By Adele Therias, published on Spacing Vancouver
Building Resilience, One Block at a Time
For several years, I lived on a residential street near Danforth Avenue (Greek Town) in Toronto. It was a welcoming street of older single-family homes. The residents organized street-long garage sales, parties and a yearly Easter scavenger hunt for the children on the block. I knew most of my neighbours by name.
Since moving to Vancouver to attend UBC three years ago, I have not found the same kind of community. I lived in Dunbar-Southlands for two years and Marpole for six months. Yet, I never became acquainted with any of my neighbours. Why not? Well, I never intended to stay, so the effort seemed futile.
Things changed this fall. I enrolled in the SFU Semester in Dialogue with CityStudio. The program is a partnership between SFU and CityStudio: it encourages the co-creation of projects between students and City Staff. It has propelled me into the exploration of Vancouver’s fabric and challenged my assumptions about the future of this city. It has shown me the importance of building a strong community. I learned that when disaster strikes the City will not be able to save everyone. We will be on our own, unless build networks that increase our resilience.
LONELINESS IN VANCOUVER
It turns out that I am not the only Vancouverite lacking a sense of belonging. The issue of loneliness has been on the City of Vancouver’s radar for several years. In 2012, the Vancouver Foundation surveyed over 3,800 people from over 80 ethnic groups. It found that one third of respondents had a hard time making friends. Two years later, the My Health My Community survey found that slightly more than half of Vancouverites had a strong sense of community belonging and even fewer had four or more people in which to confide.
Why should we be worried? As Vancouverites, we face some big challenges, including the housing and opioid crises, and the looming big earthquake. They are stresses and shocks that are rapidly changing (or could rapidly change) the city. Our resilience will determine how well we recover. Katie McPherson, the City of Vancouver’s first Chief Resilience Officer, is currently consulting with Vancouver community members to develop a Resilience Strategy, an action plan to face these challenges.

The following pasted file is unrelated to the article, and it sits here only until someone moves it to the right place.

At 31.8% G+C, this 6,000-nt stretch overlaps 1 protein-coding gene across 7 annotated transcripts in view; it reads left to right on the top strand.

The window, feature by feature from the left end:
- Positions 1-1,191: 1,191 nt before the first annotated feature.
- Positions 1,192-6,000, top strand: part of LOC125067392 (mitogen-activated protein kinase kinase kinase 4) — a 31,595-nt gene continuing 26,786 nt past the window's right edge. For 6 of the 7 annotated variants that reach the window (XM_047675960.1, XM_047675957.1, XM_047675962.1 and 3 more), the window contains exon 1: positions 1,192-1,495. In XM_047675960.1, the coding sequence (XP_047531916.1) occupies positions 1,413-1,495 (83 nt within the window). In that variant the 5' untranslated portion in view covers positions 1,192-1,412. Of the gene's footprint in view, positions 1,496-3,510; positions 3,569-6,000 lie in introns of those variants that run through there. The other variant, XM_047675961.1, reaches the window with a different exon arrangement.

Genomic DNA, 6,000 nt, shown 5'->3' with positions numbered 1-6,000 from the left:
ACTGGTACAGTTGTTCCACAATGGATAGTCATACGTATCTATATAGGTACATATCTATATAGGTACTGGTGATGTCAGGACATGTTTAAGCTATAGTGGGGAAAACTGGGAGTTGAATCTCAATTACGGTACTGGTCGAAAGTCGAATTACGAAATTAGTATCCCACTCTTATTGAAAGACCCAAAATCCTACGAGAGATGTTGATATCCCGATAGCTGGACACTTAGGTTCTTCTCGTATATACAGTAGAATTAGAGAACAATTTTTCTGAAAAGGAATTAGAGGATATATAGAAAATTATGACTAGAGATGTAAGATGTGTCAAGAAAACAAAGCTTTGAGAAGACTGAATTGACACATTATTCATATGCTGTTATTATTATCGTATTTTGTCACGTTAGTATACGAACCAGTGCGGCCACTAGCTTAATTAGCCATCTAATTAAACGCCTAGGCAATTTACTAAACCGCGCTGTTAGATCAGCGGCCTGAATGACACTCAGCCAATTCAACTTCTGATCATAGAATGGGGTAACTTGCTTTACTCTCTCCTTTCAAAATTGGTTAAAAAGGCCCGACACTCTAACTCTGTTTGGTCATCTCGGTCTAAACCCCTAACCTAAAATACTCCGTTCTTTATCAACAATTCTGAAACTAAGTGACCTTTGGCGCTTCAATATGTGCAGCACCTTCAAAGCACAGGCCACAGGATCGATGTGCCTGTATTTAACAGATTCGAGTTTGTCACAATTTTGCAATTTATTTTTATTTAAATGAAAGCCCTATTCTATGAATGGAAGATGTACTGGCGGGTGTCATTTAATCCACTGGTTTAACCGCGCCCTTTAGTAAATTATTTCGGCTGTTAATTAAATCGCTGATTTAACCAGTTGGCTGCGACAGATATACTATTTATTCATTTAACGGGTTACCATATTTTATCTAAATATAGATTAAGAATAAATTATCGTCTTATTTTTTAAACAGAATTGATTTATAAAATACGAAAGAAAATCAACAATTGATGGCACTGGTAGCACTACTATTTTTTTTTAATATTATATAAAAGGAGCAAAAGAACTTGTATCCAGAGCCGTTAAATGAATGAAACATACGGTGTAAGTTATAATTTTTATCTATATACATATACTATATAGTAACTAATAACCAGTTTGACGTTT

STRONGER COMMUNITIES FOR IMPROVED RESILIENCE
One way to address Vancouverites’ loneliness and become more resilient is to strengthen relationships between neighbours. In order to respond effectively to an earthquake and rebuild stronger afterwards, we need all residents to have a strong and geographically close support network with a clear emergency plan.
Building these networks is particularly challenging in a place where many residents feel disenfranchised from their community due to the rising costs of renting and owning a home. One way to address this challenge is to establish the “block” as a smaller community unit within Vancouver’s twenty-two neighbourhoods. The City could draw and number blocks that group between 50 and 100 geographically close households. Rethinking our neighbourhood structure could help us create more manageable and meaningful communities.
To my knowledge, this organizational structure has not been implemented by a municipality, but there are several examples of civic and private initiatives. The Ainsworth Street Collective in Portland, Oregon, is a successful small-scale community created by residents. It comprises ninety households who organize monthly social events, coordinate wholesale food purchase, and improve their emergency preparedness. Another revolutionary platform is NextDoor, the San Francisco-based online social network launched in 2010 that connects people to their neighbourhoods and acts as a platform for sharing information and planning events. It has seen significant success, having launched in the UK, the Netherlands and Germany in the last two years, and now comprises 160,000 neighbourhoods.
Locally, Village Vancouver is a non-profit organization building more resilient communities through social, environmental and economic change. On their website, you can join an existing “neighbourhood village” to plan community events, build connections with neighbours and share knowledge and resources. You can also start a village if your neighbourhood is not yet online.
The City of Vancouver supports a range of community-building initiatives. You can apply for a $500 Neighbourhood Grant from the Vancouver Foundation, which allows you to host an event or create a neighbourhood installation that will contribute to the Greenest City Strategy. You can also organize a block party, and there are plenty of planning resources offered by the City. The next step is embedding blocks as community units into the organization of Vancouver in a more official way.
If we want to be less lonely and more resilient, we Vancouverites need to develop stronger neighbourhood connections. That begins with meaningful community at the block level, and it requires action on behalf of the municipality and its residents.
If you would like to stay up to date about the current conversation around resilience in Vancouver, you can sign up to the Resilient City email list at here.
Adele Therias is an avid urbanist, explorer and community builder with a passion for healthy food systems, resilient cities and placemaking. She is completing her Bachelor in Environmental Geography at the University of British Columbia and is currently a student in the SFU Semester in Dialogue program at CityStudio.
This article was originally published on the Spacing Vancouver on November 20, 2017.